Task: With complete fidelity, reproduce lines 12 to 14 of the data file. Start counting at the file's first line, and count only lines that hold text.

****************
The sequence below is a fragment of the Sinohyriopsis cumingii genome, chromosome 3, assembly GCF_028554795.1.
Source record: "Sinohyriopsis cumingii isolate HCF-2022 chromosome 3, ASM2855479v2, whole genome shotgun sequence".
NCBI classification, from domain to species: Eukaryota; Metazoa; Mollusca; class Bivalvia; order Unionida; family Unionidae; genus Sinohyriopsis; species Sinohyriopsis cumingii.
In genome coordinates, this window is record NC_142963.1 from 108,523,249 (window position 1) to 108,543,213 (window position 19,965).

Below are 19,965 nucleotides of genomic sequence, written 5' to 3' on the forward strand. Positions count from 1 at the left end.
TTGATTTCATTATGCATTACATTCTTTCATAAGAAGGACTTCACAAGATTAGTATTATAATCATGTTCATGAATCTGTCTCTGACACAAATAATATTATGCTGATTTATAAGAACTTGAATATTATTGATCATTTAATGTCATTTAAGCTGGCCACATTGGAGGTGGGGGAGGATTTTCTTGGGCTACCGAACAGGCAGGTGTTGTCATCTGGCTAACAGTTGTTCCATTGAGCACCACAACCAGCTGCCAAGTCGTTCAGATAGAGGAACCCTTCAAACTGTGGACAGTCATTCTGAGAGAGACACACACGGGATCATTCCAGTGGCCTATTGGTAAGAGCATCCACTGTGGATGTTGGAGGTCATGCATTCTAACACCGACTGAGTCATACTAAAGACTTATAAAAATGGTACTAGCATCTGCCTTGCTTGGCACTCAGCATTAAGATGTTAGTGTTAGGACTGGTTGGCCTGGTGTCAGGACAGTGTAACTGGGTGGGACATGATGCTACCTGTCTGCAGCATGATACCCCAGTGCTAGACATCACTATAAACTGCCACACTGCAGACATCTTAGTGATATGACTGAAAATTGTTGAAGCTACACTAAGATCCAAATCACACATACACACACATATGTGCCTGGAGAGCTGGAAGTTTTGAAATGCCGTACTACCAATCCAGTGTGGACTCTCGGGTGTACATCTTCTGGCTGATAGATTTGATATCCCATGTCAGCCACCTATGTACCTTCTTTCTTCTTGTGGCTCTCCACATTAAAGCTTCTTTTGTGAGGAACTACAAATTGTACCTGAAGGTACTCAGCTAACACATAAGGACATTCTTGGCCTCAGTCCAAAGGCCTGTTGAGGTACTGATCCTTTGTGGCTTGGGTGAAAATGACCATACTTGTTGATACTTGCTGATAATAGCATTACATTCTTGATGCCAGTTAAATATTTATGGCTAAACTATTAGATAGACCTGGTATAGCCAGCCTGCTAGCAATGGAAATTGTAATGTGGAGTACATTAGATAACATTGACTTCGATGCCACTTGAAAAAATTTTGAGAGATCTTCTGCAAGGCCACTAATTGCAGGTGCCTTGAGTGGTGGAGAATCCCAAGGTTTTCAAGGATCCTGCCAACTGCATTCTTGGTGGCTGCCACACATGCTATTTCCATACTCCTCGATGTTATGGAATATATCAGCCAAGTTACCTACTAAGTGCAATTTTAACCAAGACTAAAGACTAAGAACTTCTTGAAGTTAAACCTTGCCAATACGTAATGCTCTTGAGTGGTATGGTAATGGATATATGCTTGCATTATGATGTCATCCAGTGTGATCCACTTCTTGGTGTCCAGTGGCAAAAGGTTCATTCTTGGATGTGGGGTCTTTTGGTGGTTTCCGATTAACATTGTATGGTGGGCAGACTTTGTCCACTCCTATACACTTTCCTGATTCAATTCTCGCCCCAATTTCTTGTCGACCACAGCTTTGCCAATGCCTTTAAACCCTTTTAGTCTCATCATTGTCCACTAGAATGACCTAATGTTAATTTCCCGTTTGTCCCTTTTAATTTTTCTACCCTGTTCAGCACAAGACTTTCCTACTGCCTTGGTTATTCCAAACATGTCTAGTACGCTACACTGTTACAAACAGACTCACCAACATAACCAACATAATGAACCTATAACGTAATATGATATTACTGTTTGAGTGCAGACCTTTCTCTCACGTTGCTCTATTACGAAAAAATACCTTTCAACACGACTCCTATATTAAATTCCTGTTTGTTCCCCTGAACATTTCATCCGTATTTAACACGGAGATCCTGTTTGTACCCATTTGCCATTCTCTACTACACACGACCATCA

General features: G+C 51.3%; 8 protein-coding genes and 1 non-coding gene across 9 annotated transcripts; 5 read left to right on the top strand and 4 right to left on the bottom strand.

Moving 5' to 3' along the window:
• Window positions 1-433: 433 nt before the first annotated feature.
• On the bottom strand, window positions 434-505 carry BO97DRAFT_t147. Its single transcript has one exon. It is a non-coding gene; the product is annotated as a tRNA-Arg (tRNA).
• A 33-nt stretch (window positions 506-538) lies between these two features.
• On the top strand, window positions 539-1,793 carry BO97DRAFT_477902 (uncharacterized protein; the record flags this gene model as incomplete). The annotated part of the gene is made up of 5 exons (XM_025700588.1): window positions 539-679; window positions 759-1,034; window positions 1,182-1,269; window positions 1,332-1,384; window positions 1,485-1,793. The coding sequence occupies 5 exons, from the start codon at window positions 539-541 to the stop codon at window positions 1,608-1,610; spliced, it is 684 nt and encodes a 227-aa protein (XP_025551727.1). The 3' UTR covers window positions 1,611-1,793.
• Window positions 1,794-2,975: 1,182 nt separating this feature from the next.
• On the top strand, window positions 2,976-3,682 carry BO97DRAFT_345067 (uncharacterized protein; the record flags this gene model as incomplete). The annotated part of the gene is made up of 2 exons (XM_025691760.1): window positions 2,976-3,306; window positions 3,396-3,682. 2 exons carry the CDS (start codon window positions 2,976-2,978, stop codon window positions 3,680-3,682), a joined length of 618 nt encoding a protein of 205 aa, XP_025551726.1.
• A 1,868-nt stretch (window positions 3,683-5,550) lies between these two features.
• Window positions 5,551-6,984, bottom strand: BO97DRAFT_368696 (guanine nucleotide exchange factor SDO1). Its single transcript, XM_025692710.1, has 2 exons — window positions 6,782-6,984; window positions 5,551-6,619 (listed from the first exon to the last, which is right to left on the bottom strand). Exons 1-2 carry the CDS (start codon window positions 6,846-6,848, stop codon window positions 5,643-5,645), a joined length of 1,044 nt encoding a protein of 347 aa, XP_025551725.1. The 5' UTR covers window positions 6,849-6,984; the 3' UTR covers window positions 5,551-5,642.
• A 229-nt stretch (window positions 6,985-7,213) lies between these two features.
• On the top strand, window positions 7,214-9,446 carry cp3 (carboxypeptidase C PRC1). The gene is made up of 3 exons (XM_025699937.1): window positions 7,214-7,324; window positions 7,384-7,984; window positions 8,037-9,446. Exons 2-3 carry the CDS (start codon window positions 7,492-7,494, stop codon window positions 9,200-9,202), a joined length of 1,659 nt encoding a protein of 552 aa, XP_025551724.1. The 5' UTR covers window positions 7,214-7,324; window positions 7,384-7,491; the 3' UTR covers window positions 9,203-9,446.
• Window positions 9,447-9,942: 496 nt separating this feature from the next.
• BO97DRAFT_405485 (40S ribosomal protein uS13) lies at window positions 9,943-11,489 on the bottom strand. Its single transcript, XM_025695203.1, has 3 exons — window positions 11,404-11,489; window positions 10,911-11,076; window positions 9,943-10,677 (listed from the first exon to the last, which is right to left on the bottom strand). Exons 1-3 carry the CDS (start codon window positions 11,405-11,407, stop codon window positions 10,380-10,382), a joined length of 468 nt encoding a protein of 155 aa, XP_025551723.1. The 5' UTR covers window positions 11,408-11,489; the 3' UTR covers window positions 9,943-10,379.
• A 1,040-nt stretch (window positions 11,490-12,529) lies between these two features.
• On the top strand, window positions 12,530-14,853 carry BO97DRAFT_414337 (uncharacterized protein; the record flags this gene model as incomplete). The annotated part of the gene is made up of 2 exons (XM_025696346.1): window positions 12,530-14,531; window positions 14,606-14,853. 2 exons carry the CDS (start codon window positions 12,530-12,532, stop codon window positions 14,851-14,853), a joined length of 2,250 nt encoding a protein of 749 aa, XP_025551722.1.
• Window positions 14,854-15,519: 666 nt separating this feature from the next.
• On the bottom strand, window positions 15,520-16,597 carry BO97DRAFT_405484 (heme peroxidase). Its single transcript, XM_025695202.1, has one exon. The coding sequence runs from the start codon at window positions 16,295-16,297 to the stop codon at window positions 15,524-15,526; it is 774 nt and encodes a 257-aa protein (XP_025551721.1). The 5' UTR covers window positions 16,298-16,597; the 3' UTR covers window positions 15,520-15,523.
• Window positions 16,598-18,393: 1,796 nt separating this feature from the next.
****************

• On the top strand, window positions 539-1,793 carry BO97DRAFT_477902 (uncharacterized protein; the record flags this gene model as incomplete). The annotated part of the gene is made up of 5 exons (XM_025700588.1): window positions 539-679; window positions 759-1,034; window positions 1,182-1,269; window positions 1,332-1,384; window positions 1,485-1,793. The coding sequence occupies 5 exons, from the start codon at window positions 539-541 to the stop codon at window positions 1,608-1,610; spliced, it is 684 nt and encodes a 227-aa protein (XP_025551727.1). The 3' UTR covers window positions 1,611-1,793.
• Window positions 1,794-2,975: 1,182 nt separating this feature from the next.
• On the top strand, window positions 2,976-3,682 carry BO97DRAFT_345067 (uncharacterized protein; the record flags this gene model as incomplete). The annotated part of the gene is made up of 2 exons (XM_025691760.1): window positions 2,976-3,306; window positions 3,396-3,682. 2 exons carry the CDS (start codon window positions 2,976-2,978, stop codon window positions 3,680-3,682), a joined length of 618 nt encoding a protein of 205 aa, XP_025551726.1.